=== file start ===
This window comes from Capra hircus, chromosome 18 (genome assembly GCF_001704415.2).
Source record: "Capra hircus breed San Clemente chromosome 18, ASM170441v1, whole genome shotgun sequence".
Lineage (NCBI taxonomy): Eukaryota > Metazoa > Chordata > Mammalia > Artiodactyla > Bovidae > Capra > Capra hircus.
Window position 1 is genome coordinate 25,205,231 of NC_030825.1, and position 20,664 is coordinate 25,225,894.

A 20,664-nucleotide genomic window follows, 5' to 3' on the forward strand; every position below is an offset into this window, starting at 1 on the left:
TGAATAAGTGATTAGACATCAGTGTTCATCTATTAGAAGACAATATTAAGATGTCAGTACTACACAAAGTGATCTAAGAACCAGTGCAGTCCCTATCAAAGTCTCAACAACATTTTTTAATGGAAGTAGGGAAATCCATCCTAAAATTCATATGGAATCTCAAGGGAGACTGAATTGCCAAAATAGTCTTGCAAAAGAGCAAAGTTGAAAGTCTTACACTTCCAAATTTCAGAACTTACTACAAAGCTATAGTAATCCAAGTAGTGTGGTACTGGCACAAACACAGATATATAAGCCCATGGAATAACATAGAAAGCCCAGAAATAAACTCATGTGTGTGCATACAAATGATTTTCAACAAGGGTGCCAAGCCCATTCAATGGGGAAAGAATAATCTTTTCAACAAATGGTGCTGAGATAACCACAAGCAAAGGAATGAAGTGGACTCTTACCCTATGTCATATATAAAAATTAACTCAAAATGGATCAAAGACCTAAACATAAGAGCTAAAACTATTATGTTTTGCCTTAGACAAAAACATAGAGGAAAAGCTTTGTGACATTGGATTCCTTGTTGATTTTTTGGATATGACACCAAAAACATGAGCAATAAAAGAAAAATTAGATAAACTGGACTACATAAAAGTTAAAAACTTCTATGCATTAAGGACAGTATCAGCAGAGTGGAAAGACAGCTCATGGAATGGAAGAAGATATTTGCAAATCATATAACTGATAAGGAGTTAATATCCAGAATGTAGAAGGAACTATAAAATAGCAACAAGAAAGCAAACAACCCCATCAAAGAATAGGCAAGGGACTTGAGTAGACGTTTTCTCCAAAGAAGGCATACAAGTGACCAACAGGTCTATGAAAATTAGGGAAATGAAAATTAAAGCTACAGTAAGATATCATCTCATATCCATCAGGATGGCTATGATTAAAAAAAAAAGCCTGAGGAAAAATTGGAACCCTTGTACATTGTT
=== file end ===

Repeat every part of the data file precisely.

This window comes from Capra hircus, chromosome 18 (genome assembly GCF_001704415.2).
Source record: "Capra hircus breed San Clemente chromosome 18, ASM170441v1, whole genome shotgun sequence".
Lineage (NCBI taxonomy): Eukaryota > Metazoa > Chordata > Mammalia > Artiodactyla > Bovidae > Capra > Capra hircus.
Window position 1 is genome coordinate 25,205,231 of NC_030825.1, and position 20,664 is coordinate 25,225,894.

A 20,664-nucleotide genomic window follows, 5' to 3' on the forward strand; every position below is an offset into this window, starting at 1 on the left:
TGAATAAGTGATTAGACATCAGTGTTCATCTATTAGAAGACAATATTAAGATGTCAGTACTACACAAAGTGATCTAAGAACCAGTGCAGTCCCTATCAAAGTCTCAACAACATTTTTTAATGGAAGTAGGGAAATCCATCCTAAAATTCATATGGAATCTCAAGGGAGACTGAATTGCCAAAATAGTCTTGCAAAAGAGCAAAGTTGAAAGTCTTACACTTCCAAATTTCAGAACTTACTACAAAGCTATAGTAATCCAAGTAGTGTGGTACTGGCACAAACACAGATATATAAGCCCATGGAATAACATAGAAAGCCCAGAAATAAACTCATGTGTGTGCATACAAATGATTTTCAACAAGGGTGCCAAGCCCATTCAATGGGGAAAGAATAATCTTTTCAACAAATGGTGCTGAGATAACCACAAGCAAAGGAATGAAGTGGACTCTTACCCTATGTCATATATAAAAATTAACTCAAAATGGATCAAAGACCTAAACATAAGAGCTAAAACTATTATGTTTTGCCTTAGACAAAAACATAGAGGAAAAGCTTTGTGACATTGGATTCCTTGTTGATTTTTTGGATATGACACCAAAAACATGAGCAATAAAAGAAAAATTAGATAAACTGGACTACATAAAAGTTAAAAACTTCTATGCATTAAGGACAGTATCAGCAGAGTGGAAAGACAGCTCATGGAATGGAAGAAGATATTTGCAAATCATATAACTGATAAGGAGTTAATATCCAGAATGTAGAAGGAACTATAAAATAGCAACAAGAAAGCAAACAACCCCATCAAAGAATAGGCAAGGGACTTGAGTAGACGTTTTCTCCAAAGAAGGCATACAAGTGACCAACAGGTCTATGAAAATTAGGGAAATGAAAATTAAAGCTACAGTAAGATATCATCTCATATCCATCAGGATGGCTATGATTAAAAAAAAAAGCCTGAGGAAAAATTGGAACCCTTGTACATTGTT